Donald Trump’s Palm Beach, Florida resort Mar-a-Lago
was raided by federal officials on August 8, 2022. On Friday, the Justice
Department unsealed an inventory of seized items that showed that aside from
the boxes of documents marked “classified,” “secret” and “top secret,” the FBI
also found 10,000 documents from Trump’s home.

The Department of Justice’s court filing shows investigators
found more than 40 empty folders with “classified” banners on them at
Mar-a-Lago, but it’s unclear what happened to the information inside the

Four dozen empty folders carried the banner “Return
to Staff Secretary/Military Aide,” according to the property inventory unsealed
by a judge Friday.

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Judge Aileen Cannon ordered the information on the
property inventory be unsealed after Donald Trump requested a special master be
appointed to review the evidence collected by FBI on the August 8 raid.

Trump’s lawyers said the documents seized during
the raid were the former president’s personal records and complained that “ongoing
negotiations” with the National Archives had “suddenly been transformed into a
criminal investigation.”

Justice Department lawyers said government
documents retrieved belong to the White House and not to Donald Trump. They
added that Trump and his lawyers had flouted a subpoena demanding the return of
all documents with classification markings.

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On Thursday, US District Judge Aileen Cannon had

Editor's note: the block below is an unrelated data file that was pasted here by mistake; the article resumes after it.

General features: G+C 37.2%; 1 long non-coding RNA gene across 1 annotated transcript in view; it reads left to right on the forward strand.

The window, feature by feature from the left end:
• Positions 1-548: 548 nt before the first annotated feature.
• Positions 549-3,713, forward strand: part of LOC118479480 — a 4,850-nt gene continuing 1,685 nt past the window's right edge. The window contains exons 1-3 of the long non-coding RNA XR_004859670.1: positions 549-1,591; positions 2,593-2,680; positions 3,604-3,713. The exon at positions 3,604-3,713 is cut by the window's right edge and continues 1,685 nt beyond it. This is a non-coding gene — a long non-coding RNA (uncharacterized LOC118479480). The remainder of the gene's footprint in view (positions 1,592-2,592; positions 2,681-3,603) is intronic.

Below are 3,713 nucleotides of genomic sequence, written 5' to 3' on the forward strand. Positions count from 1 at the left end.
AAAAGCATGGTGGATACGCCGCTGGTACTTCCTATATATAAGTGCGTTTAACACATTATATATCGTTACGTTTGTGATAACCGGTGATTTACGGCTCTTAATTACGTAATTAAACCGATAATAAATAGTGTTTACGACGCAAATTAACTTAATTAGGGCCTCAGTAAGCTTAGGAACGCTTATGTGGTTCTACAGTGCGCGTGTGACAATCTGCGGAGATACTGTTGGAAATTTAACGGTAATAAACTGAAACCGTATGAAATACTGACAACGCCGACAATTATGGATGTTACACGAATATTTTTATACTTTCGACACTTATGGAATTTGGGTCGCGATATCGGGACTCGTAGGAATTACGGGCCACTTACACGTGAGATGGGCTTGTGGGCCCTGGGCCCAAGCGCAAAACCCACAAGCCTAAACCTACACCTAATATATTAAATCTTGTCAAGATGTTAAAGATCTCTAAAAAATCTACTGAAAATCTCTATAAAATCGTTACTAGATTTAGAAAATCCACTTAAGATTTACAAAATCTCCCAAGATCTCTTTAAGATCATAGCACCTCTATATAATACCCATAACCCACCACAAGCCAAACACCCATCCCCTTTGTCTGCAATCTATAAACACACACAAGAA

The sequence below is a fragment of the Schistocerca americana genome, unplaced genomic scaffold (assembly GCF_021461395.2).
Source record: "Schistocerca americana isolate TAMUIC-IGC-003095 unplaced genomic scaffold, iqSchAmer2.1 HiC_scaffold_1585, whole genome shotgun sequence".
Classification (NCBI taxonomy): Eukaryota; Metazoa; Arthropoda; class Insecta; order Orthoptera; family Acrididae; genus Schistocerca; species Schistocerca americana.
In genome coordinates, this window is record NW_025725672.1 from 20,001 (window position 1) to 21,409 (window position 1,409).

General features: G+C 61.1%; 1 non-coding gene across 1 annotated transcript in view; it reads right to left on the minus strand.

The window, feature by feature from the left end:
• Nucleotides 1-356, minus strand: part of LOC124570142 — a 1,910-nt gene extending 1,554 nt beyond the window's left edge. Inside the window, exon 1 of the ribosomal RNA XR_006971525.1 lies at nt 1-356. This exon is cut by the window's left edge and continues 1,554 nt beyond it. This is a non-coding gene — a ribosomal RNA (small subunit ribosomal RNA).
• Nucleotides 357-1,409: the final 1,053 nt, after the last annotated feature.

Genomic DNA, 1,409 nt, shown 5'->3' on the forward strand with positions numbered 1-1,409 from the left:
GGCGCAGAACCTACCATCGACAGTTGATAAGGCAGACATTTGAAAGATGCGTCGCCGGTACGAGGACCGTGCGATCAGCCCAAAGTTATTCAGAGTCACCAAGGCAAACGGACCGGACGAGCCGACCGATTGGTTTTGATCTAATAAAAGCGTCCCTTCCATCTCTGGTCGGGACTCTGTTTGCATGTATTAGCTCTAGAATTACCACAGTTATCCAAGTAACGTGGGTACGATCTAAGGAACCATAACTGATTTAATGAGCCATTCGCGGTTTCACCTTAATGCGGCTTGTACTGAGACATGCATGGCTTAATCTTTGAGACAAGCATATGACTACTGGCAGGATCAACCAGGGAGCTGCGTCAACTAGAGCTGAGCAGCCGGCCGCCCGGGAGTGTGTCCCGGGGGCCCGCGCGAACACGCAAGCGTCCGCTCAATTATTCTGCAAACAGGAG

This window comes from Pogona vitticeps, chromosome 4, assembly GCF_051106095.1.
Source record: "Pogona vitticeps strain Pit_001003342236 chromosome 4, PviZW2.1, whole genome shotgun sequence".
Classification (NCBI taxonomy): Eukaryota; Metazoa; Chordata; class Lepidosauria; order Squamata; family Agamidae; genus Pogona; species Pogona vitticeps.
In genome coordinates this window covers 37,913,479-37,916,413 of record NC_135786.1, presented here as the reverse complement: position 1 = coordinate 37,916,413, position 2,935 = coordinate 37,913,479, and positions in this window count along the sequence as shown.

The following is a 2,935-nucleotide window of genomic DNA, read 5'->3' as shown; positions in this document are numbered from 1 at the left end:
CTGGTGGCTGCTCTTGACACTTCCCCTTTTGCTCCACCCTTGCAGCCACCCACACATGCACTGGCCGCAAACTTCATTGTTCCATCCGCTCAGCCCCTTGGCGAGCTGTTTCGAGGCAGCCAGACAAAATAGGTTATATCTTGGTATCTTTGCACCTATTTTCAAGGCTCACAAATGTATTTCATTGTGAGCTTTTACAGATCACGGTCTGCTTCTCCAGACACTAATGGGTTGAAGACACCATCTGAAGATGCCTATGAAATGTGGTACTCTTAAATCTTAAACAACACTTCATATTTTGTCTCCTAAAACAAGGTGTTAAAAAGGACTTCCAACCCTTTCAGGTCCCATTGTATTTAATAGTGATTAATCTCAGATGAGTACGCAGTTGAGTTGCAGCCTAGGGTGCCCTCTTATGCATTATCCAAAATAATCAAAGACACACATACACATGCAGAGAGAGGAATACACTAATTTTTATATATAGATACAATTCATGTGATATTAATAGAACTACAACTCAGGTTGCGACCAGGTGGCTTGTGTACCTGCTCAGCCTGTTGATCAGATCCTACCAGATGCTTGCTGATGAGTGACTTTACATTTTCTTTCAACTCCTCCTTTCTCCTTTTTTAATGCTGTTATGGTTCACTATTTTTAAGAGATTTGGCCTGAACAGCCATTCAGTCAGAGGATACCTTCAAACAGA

said she would make public a more detailed list of what the FBI seized from
Mar-a-Lago. She did not, however, rule on Trump’s request for a special master
to check if the documents seized from Trump home include any attorney-client or
executive privilege issues.

The Justice Department was prepared for the
possibility of a more detailed list being released. “The government is prepared,
given the extraordinary circumstances, to unseal the more detailed receipt and
provide it immediately to Plaintiff,” the DOJ said in a court filing.

The Justice Department characterises the threat
posed from these documents staying at Trump’s home as related to national
security. Trump’s lawyers, however, see this as an issue akin to not returning
library books on time. “We’ve characterised it at times as an
overdue-library-book scenario where there’s a dispute – not even a dispute –
but ongoing negotiations with [the National Archives] that has suddenly been
transformed into a criminal investigation,” said Trump lawyer Jim Trusty.